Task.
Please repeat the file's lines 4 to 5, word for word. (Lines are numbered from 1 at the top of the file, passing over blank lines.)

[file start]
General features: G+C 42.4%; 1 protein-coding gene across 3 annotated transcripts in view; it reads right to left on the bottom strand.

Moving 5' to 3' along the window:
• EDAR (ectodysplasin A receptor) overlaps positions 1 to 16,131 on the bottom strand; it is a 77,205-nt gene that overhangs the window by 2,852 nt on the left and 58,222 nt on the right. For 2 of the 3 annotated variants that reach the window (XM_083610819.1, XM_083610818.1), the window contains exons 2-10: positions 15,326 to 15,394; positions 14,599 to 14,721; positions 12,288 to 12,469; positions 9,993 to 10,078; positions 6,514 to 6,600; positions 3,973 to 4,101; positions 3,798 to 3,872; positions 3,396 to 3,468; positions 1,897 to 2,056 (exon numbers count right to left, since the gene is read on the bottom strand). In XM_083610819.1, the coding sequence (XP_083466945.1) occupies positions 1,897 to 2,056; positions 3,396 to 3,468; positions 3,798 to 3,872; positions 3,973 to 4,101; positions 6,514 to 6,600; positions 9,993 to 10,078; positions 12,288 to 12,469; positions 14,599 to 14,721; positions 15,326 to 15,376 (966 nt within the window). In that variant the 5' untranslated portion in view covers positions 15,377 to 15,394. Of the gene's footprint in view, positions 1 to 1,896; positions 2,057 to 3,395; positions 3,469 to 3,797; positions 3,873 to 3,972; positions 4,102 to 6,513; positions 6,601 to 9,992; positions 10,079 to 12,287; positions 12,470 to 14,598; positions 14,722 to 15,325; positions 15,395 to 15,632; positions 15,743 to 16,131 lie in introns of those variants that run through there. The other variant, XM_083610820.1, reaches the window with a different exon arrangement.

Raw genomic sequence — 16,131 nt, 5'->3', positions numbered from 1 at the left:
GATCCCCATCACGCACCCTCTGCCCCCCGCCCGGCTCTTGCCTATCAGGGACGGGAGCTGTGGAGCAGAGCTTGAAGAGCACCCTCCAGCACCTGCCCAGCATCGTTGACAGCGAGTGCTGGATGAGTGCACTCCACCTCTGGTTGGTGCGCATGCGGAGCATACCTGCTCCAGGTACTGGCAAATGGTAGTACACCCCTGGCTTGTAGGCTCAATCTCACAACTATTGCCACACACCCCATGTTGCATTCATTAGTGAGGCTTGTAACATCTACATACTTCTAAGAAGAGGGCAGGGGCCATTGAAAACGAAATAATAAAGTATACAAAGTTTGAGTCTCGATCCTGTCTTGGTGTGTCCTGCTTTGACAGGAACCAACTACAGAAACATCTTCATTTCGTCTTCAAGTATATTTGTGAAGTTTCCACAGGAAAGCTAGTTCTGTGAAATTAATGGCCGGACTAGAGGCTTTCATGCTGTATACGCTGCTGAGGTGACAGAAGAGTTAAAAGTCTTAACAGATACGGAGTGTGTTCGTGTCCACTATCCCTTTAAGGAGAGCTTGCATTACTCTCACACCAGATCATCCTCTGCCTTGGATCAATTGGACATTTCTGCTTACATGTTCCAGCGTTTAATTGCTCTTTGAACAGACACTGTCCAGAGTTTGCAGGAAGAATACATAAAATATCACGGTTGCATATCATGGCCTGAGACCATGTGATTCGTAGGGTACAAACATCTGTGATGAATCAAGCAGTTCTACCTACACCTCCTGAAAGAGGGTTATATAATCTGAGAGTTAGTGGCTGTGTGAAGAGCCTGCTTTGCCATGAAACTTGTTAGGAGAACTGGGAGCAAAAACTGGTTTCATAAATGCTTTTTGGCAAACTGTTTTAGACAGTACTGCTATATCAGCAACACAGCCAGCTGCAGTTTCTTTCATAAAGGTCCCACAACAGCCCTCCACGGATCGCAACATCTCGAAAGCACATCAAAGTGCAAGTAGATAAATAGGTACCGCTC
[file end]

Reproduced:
Raw genomic sequence — 16,131 nt, 5'->3', positions numbered from 1 at the left:
GATCCCCATCACGCACCCTCTGCCCCCCGCCCGGCTCTTGCCTATCAGGGACGGGAGCTGTGGAGCAGAGCTTGAAGAGCACCCTCCAGCACCTGCCCAGCATCGTTGACAGCGAGTGCTGGATGAGTGCACTCCACCTCTGGTTGGTGCGCATGCGGAGCATACCTGCTCCAGGTACTGGCAAATGGTAGTACACCCCTGGCTTGTAGGCTCAATCTCACAACTATTGCCACACACCCCATGTTGCATTCATTAGTGAGGCTTGTAACATCTACATACTTCTAAGAAGAGGGCAGGGGCCATTGAAAACGAAATAATAAAGTATACAAAGTTTGAGTCTCGATCCTGTCTTGGTGTGTCCTGCTTTGACAGGAACCAACTACAGAAACATCTTCATTTCGTCTTCAAGTATATTTGTGAAGTTTCCACAGGAAAGCTAGTTCTGTGAAATTAATGGCCGGACTAGAGGCTTTCATGCTGTATACGCTGCTGAGGTGACAGAAGAGTTAAAAGTCTTAACAGATACGGAGTGTGTTCGTGTCCACTATCCCTTTAAGGAGAGCTTGCATTACTCTCACACCAGATCATCCTCTGCCTTGGATCAATTGGACATTTCTGCTTACATGTTCCAGCGTTTAATTGCTCTTTGAACAGACACTGTCCAGAGTTTGCAGGAAGAATACATAAAATATCACGGTTGCATATCATGGCCTGAGACCATGTGATTCGTAGGGTACAAACATCTGTGATGAATCAAGCAGTTCTACCTACACCTCCTGAAAGAGGGTTATATAATCTGAGAGTTAGTGGCTGTGTGAAGAGCCTGCTTTGCCATGAAACTTGTTAGGAGAACTGGGAGCAAAAACTGGTTTCATAAATGCTTTTTGGCAAACTGTTTTAGACAGTACTGCTATATCAGCAACACAGCCAGCTGCAGTTTCTTTCATAAAGGTCCCACAACAGCCCTCCACGGATCGCAACATCTCGAAAGCACATCAAAGTGCAAGTAGATAAATAGGTACCGCTC